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If you have explored the options and PySRRegressor reference, and still haven't figured out how to specify a constraint or objective required for your problem, you might consider editing the backend. The backend of PySR is written as a pure Julia package under the name SymbolicRegression.jl. This package is accessed with PyJulia, which allows us to transfer objects back and forth between the Python and Julia runtimes.

PySR gives you access to everything in SymbolicRegression.jl, but there are some specific use-cases which require modifications to the backend itself. Generally you can do this as follows:

  1. Clone a copy of the backend:
    git clone
  2. Edit the source code in src/ to your requirements:
    • The documentation for the backend is given here.
    • Throughout the package, you will often see template functions which typically use a symbol T (such as in the string where {T<:Real}). Here, T is simply the datatype of the input data and stored constants, such as Float32 or Float64. Writing functions in this way lets us write functions generic to types, while still having access to the specific type specified at compilation time.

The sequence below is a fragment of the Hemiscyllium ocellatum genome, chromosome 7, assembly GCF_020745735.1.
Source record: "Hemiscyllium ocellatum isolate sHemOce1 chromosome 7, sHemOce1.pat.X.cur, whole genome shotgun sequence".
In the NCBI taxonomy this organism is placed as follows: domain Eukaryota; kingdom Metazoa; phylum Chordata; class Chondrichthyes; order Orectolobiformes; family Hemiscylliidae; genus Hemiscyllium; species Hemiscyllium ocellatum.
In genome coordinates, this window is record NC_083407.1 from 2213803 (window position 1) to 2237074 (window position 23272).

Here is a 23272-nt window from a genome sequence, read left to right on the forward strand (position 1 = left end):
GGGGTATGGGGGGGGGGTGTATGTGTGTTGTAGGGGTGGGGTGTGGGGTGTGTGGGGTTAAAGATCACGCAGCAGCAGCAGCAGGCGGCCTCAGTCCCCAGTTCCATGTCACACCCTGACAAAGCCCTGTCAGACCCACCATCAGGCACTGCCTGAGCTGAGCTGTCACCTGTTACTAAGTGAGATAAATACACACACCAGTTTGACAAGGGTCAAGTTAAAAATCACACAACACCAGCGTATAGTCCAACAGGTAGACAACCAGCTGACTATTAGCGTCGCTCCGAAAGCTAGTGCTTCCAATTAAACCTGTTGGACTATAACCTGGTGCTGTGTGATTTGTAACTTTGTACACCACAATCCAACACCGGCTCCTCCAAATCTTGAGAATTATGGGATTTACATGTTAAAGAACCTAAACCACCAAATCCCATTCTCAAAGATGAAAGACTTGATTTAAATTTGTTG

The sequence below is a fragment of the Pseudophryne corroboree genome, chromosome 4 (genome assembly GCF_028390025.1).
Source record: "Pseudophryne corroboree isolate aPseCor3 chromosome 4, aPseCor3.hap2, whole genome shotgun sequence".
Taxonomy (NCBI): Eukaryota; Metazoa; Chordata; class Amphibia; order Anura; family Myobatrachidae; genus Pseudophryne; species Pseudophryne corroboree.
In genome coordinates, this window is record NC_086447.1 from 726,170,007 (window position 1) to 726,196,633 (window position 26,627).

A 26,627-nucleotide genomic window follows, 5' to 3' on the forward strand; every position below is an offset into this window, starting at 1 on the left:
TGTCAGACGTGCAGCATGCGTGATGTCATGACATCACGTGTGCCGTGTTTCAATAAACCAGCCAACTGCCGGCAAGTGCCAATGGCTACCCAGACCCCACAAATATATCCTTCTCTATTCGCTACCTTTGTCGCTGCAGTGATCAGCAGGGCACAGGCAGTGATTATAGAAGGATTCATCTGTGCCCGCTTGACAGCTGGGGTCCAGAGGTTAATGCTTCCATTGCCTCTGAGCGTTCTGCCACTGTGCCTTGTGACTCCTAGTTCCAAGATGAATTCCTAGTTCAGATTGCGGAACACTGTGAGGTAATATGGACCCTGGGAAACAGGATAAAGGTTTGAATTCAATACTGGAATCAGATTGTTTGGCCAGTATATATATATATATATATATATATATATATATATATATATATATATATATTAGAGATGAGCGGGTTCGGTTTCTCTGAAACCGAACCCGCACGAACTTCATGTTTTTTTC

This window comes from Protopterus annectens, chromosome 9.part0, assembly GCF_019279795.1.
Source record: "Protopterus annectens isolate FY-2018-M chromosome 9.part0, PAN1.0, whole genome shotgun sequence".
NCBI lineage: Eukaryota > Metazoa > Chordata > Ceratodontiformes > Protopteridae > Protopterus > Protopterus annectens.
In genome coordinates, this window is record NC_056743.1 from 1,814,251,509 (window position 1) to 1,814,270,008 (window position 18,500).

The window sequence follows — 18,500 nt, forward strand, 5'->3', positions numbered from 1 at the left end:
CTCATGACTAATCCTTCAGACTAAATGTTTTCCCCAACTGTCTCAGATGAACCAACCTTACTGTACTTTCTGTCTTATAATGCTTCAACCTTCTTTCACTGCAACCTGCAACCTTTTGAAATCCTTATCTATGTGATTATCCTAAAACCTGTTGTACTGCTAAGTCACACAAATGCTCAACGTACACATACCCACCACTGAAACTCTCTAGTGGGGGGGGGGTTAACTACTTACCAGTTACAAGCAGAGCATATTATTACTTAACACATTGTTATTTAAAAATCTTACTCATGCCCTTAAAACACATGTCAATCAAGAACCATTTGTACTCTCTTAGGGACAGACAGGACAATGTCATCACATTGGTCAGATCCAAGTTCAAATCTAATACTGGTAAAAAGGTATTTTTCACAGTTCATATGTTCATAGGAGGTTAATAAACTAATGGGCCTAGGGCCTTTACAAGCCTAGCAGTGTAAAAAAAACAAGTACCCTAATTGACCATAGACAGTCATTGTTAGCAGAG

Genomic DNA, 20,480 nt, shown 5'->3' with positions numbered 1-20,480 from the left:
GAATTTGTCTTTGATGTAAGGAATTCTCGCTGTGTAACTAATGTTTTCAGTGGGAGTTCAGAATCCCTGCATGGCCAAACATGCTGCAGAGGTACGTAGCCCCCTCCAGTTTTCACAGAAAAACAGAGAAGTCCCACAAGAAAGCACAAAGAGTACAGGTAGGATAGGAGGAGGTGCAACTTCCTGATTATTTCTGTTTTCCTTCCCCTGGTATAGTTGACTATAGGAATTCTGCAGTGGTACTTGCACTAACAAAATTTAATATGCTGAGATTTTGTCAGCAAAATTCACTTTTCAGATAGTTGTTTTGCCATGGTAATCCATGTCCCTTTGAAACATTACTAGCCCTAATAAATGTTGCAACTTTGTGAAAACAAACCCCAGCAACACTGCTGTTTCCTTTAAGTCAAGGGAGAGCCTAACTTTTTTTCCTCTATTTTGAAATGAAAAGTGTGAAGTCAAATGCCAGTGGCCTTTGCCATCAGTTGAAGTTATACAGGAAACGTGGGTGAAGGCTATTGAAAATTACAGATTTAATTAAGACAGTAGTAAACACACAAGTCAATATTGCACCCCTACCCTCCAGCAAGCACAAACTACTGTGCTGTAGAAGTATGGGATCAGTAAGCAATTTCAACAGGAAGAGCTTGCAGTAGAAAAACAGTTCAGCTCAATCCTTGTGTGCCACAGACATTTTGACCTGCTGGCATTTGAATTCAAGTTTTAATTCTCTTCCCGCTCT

• Expressions are stored as binary trees, using the Node{T} type, described here.
    • Parts of the code which are typically edited by users include:
      • src/LossFunctions.jl, particularly the function eval_loss. This function assigns a loss to a given expression, using eval_tree_array to evaluate it, and loss to compute the loss with respect to the dataset.
      • src/CheckConstraints.jl, particularly the function check_constraints. This function checks whether a given expression satisfies constraints, such as having a complexity lower than maxsize, and whether it contains any forbidden nestings of functions.
        • Note that all expressions, even intermediate expressions, must comply with constraints. Therefore, make sure that evolution can still reach your desired expression (with one mutation at a time), before setting a hard constraint. In other cases you might want to instead put in the loss function.
      • src/Options.jl, as well as the struct definition in src/OptionsStruct.jl. This file specifies all the options used in the search: an instance of Options is typically available throughout every function in SymbolicRegression.jl. If you add new functionality to the backend, and wish to make it parameterizable (including from PySR), you should specify it in the options.
      • For reference, the main loop itself is found in the equation_search function inside src/SymbolicRegression.jl.
  3. Specify the directory of SymbolicRegression.jl to PySR by setting julia_project in the PySRRegressor object, and run .fit when you're ready. That's it! No compilation or build steps required.
    • Note that it will automatically update your project by default; to turn this off, set update=False.

If you get comfortable enough with the backend, you might consider using the Julia package directly: the API is given on the SymbolicRegression.jl documentation.

If you make a change that you think could be useful to other users, don't hesitate to open a pull request on either the PySR or SymbolicRegression.jl repositories! Contributions are very appreciated.